Photo Editing for Beginners

Editor’s Key Takeaways: Beginner’s Guide to Quick and Easy Photo Editing

Editing photos on an iPad

Here is a concise summary of the blog post article on photo editing for beginners:

  • What Is Photo Editing, and What Can It Do for Your Photos? – Photo editing involves tweaking an image’s composition, brightness, contrast, and colors to enhance its overall appearance. It cannot fix severely flawed photos.
  • Is Photo Editing Really Necessary? – Essential for achieving professional-quality results and making good photos look great. Even basic editing can significantly improve an image.
  • Best Photo Editing Software for Beginners – Recommendations for user-friendly software options tailored to beginners.
  • Getting Started With Photo Editing: Before Processing – Important pre-editing steps like organizing files and selecting the right images for editing.
  • Editing Essentials (Step-By-Step) – Key editing tasks such as cropping, adjusting exposure, enhancing colors, and sharpening.
  • What Next? – Suggestions for further learning and improving editing skills over time.

By following this guide, beginners can confidently enhance their photos with a few quick clicks.


If you’re looking for a quick and easy guide to photo editing for beginners, you’ve come to the right place. 

In this article, I’m going to take you through everything you need to know about photo editing for beginners. 

And by the time you finish, you’ll be able to confidently enhance your photos with a few quick clicks. 

Sound good? 

Let’s dive right in.

What Is Photo Editing, and What Can It Do for Your Photos?

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Photo editing refers to adjusting and enhancing your images after they’ve been taken, in order to create a more pleasing result. 

This generally involves tweaks to the composition, to the brightness and contrast, and to the colors. 

An experienced photo editor can generally take an image that looks mediocre, and–in only a few minutes–turn it into something that looks truly impressive. 

That said, photo editing can’t fix a bad photo, especially if that photo used improper settings in the first place. Even the best photo editors cannot take a blurry photo and make them sharp, nor can they take an image that’s completely dark and turn it beautiful and bright. 

You should also be aware that photo editing has consequences; some adjustments will subtly degrade your image, or come with tradeoffs that hurt images. So you don’t ever want to go overboard with your editing, and you also want to be aware of the drawbacks of each tool. 

Make sense?

Note that photo editing differs from digital art. Digital art involves making significant manipulations to an image in order to create something that is fundamentally different from the original image, whereas photo editing is primarily about enhancing what is already there. 

Is Photo Editing Really Necessary?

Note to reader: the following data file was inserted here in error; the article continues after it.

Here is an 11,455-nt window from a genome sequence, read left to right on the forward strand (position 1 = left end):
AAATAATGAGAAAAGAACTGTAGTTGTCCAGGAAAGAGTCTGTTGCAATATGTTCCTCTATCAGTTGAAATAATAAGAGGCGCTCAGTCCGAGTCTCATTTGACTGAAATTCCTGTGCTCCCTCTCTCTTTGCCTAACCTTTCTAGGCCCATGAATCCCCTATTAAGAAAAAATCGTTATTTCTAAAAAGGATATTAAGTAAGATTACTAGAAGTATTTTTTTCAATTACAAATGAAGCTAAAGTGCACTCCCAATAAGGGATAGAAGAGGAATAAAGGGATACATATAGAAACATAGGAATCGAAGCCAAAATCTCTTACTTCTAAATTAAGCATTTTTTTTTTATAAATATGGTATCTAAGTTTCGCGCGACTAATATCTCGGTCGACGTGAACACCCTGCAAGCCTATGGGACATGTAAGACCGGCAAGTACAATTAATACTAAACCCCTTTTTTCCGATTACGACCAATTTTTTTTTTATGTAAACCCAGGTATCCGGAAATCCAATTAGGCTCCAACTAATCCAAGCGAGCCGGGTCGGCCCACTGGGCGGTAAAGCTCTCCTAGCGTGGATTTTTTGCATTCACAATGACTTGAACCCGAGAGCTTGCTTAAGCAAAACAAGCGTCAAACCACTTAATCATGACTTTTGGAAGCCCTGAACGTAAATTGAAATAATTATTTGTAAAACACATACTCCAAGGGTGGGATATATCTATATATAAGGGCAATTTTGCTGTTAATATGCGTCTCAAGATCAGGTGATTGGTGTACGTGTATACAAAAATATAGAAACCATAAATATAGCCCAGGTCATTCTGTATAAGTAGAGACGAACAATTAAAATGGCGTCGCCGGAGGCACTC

If you want to create beautiful, high-level images, then photo editing is required. 

You see, cameras don’t produce images that look especially good right off the bat. Instead, the images need adjustments to become the best they can be; that’s where photo editing comes in.

If you’re looking to produce basic snapshots, then it’s always okay to bypass the editing stage, but just be aware that your images could look better. 

Also, note that if you shoot in RAW, you simply cannot get away with skipping the edit. You must use a RAW editor to make the image accessible to others–because, with the exception of specialized programs, RAW images cannot be displayed. 

While this may seem inconvenient, I highly recommend you shoot in RAW, as I’ll explain later on in this article. 

Oh, and one last thing:

If you do choose to avoid shooting in RAW, and you instead use JPEG files, you don’t necessarily have to edit. And you’ll frequently find that your photos look decent straight out of camera. 

But this is simply because your camera applies edits for you!

In other words:

It’s impossible to escape the editing phase. 

Either you edit or your camera will edit. 

And wouldn’t you much rather be the one in control?

What Is the Best Photo Editing Software for Beginners?

If you’re looking for the best beginner photo editing software, I recommend you check out this article, which gives an in-depth look at your different photo editing options:

However, I’ll briefly recommend a few of my favorite programs. 

First, Skylum’s Luminar is inexpensive, it’s powerful, and it’s very beginner-friendly. I think it’s the absolute best post-processing option for beginners, and it’ll allow you to quickly get started editing your photos. 

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Another option is Adobe Lightroom Classic or Lightroom, which you can grab as part of an Adobe CC subscription

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Lightroom is great for photo organization, and the editor is very powerful. But the learning curve goes slightly beyond that of Luminar. 

If you’re looking to just do some basic edits and you never plan to go beyond that, then Luminar is a good buy. 

However, if you want to dive into editing headfirst and you eventually plan to learn Photoshop (which is the higher-level companion software to Lightroom), then start with Lightroom

It’ll ensure you have a good RAW editing foundation, plus it integrates with Photoshop for a smoother workflow.

Getting Started With Photo Editing: Before Processing

Now that you’re familiar with the different photo editing options, let’s look at how you can prepare your images for editing. 

Fortunately, there are only two simple steps:

Shoot in RAW, Not JPEG!